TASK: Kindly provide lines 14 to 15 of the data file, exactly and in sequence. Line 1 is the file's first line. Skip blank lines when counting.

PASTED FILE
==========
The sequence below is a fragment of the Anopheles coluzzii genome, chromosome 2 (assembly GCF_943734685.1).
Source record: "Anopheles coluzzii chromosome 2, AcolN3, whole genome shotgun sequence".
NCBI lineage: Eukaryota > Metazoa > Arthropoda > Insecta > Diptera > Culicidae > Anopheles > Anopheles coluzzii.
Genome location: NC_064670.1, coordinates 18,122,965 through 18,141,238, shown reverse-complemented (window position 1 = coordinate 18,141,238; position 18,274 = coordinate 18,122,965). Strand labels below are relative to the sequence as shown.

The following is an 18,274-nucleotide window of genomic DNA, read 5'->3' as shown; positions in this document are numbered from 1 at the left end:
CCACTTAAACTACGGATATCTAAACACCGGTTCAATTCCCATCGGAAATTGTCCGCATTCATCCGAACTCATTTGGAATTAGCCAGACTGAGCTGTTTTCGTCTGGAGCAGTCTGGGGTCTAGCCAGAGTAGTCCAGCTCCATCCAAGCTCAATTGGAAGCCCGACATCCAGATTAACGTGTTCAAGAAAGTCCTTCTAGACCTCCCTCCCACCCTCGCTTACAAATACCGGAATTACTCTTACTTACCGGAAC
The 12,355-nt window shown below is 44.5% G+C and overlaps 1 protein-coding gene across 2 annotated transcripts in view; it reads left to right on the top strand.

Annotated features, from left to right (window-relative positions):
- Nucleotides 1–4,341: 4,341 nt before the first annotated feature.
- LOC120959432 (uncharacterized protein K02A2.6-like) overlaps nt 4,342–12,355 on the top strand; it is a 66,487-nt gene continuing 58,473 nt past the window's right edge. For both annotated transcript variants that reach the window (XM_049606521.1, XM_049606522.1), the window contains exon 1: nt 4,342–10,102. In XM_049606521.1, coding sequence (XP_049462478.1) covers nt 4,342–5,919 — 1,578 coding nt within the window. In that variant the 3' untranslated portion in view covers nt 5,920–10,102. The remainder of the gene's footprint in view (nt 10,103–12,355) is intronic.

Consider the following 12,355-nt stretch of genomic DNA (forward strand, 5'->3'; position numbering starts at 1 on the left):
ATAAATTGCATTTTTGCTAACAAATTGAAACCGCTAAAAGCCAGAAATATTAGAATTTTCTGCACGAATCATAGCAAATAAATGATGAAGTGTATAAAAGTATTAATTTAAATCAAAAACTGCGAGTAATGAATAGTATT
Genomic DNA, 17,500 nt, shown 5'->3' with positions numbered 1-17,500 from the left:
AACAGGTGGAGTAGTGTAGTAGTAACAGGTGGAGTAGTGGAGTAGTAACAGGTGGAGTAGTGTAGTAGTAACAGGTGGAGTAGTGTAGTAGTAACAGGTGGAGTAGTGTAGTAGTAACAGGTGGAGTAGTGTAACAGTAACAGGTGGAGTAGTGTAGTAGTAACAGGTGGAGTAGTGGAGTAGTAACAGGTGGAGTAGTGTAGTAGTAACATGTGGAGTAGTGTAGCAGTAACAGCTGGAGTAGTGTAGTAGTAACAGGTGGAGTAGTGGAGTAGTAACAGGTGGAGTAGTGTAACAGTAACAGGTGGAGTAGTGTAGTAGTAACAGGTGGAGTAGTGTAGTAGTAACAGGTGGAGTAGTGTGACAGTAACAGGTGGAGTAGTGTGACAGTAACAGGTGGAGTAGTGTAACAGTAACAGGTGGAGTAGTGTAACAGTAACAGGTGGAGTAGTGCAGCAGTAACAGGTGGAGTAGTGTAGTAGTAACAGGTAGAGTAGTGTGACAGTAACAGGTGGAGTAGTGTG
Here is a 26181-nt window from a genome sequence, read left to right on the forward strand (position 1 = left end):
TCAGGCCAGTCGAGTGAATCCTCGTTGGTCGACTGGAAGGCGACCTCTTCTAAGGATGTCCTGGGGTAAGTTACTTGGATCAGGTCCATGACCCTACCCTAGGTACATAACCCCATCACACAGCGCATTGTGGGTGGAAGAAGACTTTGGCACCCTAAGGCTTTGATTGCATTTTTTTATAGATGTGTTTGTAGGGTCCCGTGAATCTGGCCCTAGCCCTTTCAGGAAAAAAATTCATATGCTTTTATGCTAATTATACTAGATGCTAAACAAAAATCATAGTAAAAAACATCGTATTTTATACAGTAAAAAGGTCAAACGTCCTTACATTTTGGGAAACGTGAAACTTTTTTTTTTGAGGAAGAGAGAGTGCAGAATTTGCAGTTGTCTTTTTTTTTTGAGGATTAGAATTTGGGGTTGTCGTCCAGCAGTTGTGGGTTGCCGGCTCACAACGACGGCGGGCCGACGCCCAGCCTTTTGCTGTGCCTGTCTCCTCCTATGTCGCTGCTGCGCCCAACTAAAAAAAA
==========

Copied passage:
AACAGGTGGAGTAGTGTAGTAGTAACAGGTGGAGTAGTGGAGTAGTAACAGGTGGAGTAGTGTAGTAGTAACAGGTGGAGTAGTGTAGTAGTAACAGGTGGAGTAGTGTAGTAGTAACAGGTGGAGTAGTGTAACAGTAACAGGTGGAGTAGTGTAGTAGTAACAGGTGGAGTAGTGGAGTAGTAACAGGTGGAGTAGTGTAGTAGTAACATGTGGAGTAGTGTAGCAGTAACAGCTGGAGTAGTGTAGTAGTAACAGGTGGAGTAGTGGAGTAGTAACAGGTGGAGTAGTGTAACAGTAACAGGTGGAGTAGTGTAGTAGTAACAGGTGGAGTAGTGTAGTAGTAACAGGTGGAGTAGTGTGACAGTAACAGGTGGAGTAGTGTGACAGTAACAGGTGGAGTAGTGTAACAGTAACAGGTGGAGTAGTGTAACAGTAACAGGTGGAGTAGTGCAGCAGTAACAGGTGGAGTAGTGTAGTAGTAACAGGTAGAGTAGTGTGACAGTAACAGGTGGAGTAGTGTG
Here is a 26181-nt window from a genome sequence, read left to right on the forward strand (position 1 = left end):